Navajo-Hopi Nations,Flagstaff & Winslow News
Thu, Jan. 27

Hopi Tribal Chairman addresses Indigenous issues at Rumble on the Mountain 7 in Flagstaff

Hopi Tribal Chairman Timothy Nuvangyaoma speaks about drought and other issues affecting Native Americans at Rumble on the Mountain 7. (Screenshot/Rumble on the Mountain 7)

Hopi Tribal Chairman Timothy Nuvangyaoma speaks about drought and other issues affecting Native Americans at Rumble on the Mountain 7. (Screenshot/Rumble on the Mountain 7)

FLAGSTAFF, Ariz. — Hopi Tribal Chairman Timothy L. Nuvangyaoma said at Rumble on the Mountain 7 that it has been a tough time for Native American tribes centered around Flagstaff for the past few years.

“We’ve been dealing with a severe, extreme drought situation,” he said. “And to know Hopi, to know who we are, it’s not something we use as an excuse, to give up on who we are as Hopi people. Our culture. The way we do things. Our dry farming. Our prayers for rain. That hasn’t stopped.”

He said it is hard to articulate what the rain means, or sacred spaces like the peaks in Flagstaff mean to the Hopi.

“There’s no way to capture that,” he said. “Some of you understand exactly what that means to us. Whenever I come to Flagstaff, I automatically feel that strong, spiritual connection, not only to the Peaks, but to the lands around here. Hopi has had footprints throughout this world. We are connected to it. Our relationship to the world is an intimate relationship.”

When Nuvangyaoma said he thinks about where the Hopi are today, it brings up a lot of emotions: sadness, anger and frustration.

“Why are we doing this to each other? Why are we fighting one another over precious resources that is a simple, humanitarian place that we need to be to understand these resources that we have are a blessing to us. How do we get around that?” he asked.

Nuvangyaoma said Hopi has been in the courts batttling the Arizona Snowbowl since the beginning.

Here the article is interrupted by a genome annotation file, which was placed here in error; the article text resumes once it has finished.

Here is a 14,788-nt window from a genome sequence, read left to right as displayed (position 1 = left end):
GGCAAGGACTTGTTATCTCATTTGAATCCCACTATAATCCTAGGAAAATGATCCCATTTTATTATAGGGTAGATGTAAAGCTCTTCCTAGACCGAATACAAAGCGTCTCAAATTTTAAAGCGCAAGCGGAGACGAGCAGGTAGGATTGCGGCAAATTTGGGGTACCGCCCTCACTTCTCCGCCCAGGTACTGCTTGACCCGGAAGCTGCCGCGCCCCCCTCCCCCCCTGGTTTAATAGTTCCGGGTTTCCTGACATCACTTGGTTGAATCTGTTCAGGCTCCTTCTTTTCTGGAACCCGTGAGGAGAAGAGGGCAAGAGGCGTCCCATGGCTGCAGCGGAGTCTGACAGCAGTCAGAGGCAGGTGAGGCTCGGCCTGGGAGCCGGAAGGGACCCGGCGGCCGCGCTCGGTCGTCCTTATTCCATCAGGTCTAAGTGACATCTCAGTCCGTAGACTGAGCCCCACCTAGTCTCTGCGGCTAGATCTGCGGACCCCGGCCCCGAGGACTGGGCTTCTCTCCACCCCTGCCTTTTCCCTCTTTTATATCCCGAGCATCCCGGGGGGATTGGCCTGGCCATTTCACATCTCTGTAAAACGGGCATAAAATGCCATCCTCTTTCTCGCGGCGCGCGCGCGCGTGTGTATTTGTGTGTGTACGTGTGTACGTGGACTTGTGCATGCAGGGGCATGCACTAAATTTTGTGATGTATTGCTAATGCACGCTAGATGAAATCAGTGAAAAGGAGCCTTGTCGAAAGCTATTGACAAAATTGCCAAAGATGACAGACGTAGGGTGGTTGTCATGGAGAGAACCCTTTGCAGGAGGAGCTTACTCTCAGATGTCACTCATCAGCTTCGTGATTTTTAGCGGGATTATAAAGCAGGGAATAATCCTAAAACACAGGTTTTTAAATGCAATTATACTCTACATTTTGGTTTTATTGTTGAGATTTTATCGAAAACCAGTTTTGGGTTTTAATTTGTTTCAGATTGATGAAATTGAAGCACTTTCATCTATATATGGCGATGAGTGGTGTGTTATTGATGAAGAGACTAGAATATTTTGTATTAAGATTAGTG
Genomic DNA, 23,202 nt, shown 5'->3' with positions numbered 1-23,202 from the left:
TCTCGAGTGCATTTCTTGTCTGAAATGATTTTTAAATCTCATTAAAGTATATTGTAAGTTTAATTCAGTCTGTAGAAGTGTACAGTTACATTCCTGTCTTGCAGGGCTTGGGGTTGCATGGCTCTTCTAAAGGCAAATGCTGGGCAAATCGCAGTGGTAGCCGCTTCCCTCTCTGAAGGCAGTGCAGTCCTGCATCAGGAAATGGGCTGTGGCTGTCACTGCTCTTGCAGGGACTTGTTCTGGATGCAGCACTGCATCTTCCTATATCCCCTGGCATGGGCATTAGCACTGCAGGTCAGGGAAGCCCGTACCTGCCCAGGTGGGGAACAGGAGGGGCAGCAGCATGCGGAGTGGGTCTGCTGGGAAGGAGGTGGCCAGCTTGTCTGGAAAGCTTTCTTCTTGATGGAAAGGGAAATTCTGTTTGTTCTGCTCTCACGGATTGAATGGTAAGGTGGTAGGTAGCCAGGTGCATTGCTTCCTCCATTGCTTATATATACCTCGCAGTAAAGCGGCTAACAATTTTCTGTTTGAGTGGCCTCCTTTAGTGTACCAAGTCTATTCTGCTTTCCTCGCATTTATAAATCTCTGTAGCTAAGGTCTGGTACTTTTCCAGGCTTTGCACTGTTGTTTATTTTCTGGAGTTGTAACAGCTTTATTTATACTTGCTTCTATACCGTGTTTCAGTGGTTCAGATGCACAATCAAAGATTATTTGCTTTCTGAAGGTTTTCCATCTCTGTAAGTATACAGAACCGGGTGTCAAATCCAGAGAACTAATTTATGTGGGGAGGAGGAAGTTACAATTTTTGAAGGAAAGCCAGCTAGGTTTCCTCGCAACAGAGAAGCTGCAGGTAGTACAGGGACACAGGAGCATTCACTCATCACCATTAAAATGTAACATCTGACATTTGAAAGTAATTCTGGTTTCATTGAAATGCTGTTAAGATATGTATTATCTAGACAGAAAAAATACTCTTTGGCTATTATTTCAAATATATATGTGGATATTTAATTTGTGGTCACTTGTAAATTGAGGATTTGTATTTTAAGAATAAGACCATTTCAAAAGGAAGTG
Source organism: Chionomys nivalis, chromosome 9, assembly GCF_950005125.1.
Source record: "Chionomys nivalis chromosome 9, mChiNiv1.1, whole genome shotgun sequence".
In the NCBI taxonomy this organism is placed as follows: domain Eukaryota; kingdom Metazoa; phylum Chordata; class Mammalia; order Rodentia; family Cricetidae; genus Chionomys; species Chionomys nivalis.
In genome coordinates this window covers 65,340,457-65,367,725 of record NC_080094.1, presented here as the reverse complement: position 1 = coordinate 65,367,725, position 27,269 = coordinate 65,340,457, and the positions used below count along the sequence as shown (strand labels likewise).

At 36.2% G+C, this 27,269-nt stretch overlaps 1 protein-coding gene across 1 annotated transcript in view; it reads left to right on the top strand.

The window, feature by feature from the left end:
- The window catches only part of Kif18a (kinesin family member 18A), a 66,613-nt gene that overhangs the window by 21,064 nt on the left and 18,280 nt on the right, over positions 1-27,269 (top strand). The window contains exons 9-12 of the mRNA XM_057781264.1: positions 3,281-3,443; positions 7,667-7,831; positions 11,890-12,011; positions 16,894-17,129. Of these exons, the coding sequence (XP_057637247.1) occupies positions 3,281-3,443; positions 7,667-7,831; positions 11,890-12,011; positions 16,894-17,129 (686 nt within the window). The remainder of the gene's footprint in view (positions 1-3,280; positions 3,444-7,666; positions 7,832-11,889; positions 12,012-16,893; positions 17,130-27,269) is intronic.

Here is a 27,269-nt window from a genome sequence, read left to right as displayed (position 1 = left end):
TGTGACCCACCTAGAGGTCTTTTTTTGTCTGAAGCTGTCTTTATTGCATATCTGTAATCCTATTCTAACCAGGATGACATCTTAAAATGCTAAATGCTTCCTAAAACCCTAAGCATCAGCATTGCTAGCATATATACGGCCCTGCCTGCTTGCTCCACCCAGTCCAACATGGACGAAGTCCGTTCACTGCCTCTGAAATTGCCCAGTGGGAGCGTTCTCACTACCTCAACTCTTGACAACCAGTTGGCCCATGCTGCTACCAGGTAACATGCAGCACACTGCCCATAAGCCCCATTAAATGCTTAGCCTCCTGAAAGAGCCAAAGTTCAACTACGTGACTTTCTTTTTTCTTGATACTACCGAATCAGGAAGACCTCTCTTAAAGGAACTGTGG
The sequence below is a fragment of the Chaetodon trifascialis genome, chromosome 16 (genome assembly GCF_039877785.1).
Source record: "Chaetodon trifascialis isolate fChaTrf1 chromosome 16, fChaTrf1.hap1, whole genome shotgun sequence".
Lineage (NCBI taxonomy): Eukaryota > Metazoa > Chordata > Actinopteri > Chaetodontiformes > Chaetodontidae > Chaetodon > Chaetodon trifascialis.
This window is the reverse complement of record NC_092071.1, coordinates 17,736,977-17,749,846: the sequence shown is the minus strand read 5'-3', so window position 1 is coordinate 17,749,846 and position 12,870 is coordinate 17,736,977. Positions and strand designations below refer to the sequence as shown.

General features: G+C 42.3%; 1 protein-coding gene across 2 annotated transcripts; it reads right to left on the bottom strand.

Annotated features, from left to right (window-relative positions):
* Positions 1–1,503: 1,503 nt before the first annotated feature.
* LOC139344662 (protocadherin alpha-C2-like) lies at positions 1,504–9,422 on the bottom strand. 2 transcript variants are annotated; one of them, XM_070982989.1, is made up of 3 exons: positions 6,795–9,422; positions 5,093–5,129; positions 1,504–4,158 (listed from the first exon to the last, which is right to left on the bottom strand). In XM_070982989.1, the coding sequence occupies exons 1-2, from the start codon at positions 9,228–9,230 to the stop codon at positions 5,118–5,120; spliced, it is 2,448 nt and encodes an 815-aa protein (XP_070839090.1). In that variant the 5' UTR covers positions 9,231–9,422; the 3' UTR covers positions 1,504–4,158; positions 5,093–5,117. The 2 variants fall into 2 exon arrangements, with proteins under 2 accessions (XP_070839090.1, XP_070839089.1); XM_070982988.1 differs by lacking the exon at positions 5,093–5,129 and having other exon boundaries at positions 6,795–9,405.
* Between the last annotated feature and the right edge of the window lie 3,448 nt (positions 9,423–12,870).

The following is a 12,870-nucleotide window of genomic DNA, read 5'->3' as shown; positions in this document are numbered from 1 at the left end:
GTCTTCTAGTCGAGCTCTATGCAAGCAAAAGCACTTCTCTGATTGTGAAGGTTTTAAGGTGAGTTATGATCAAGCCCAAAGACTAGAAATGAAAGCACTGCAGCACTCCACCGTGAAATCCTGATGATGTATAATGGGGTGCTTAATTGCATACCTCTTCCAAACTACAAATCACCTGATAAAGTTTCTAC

We knew it was going to be a battle. We knew it would be expensive,” he said. “But there’s a principal behind it. The other tribes understand that. But how do we get that across to the [policians] that get involved here?”

Nuvangyaoma spoke about a council meeting that was held in Hopi Tribal Chambers with former Mayor Coral Evans and other council delegates.

“They came in with a proclamation for a peace pole (which stands in Heritage Square, which is owned by the Hopi Tribe) that has an insciption promoting peace. But Nuvangyaomo said what the insciption doesn’t have is anything about actions.

“We don’t see those actions,” he said. “When I’m reminded about that peace pole and what we’ve encoutered, and the lack of support, that’s where those emotions come in again.”

Nuvangyaoma said he’s been told of an Indigenous group that the council created to try and bridge some of the gaps and has had the priviledge of sitting in with some of the city council early on in his chairmanship.

“The meetings were, I was thinking, favorable. I was optimistic,” he said. “But, maybe like some of my precedessors, our voice seems to fall on deaf ears. We’re at the table and all they see are our lips moving.”

Nuvangyaoma remdinded the crowd that Hopi are stakeholders in the city of Flagstaff and in the fight against Snowbowl.

“We own property here,” he said. “Again, footprints of Hopi are all around here. Yet, we know with any legal battle there comes court costs. Our properties have leins placed against them. We are trying to protect something sacred here.... Further expansion. Further desecration is not what we’re buying in to.”

As for water, the Hopi have been told they should be able to live on what they have on their main reservation.

“How do you expect our future generations to live and grow?” Nuvangyaoma said. “In my opinion, viewing this from my position in 2021, I see this a modern day genocide. Turn the faucet off to the tribe who has humbly lived on these lands first before anybody ever showed up here. Shut the water off to them and let them die off.”

“That’s what I see happending. Hopi didn’t ask for this. A lot of other tribes didn’t ask for this, but this is what we’re dealing with,” he said.

More information about Rumble on the Mountain 7, the chairman and others comments can be found at

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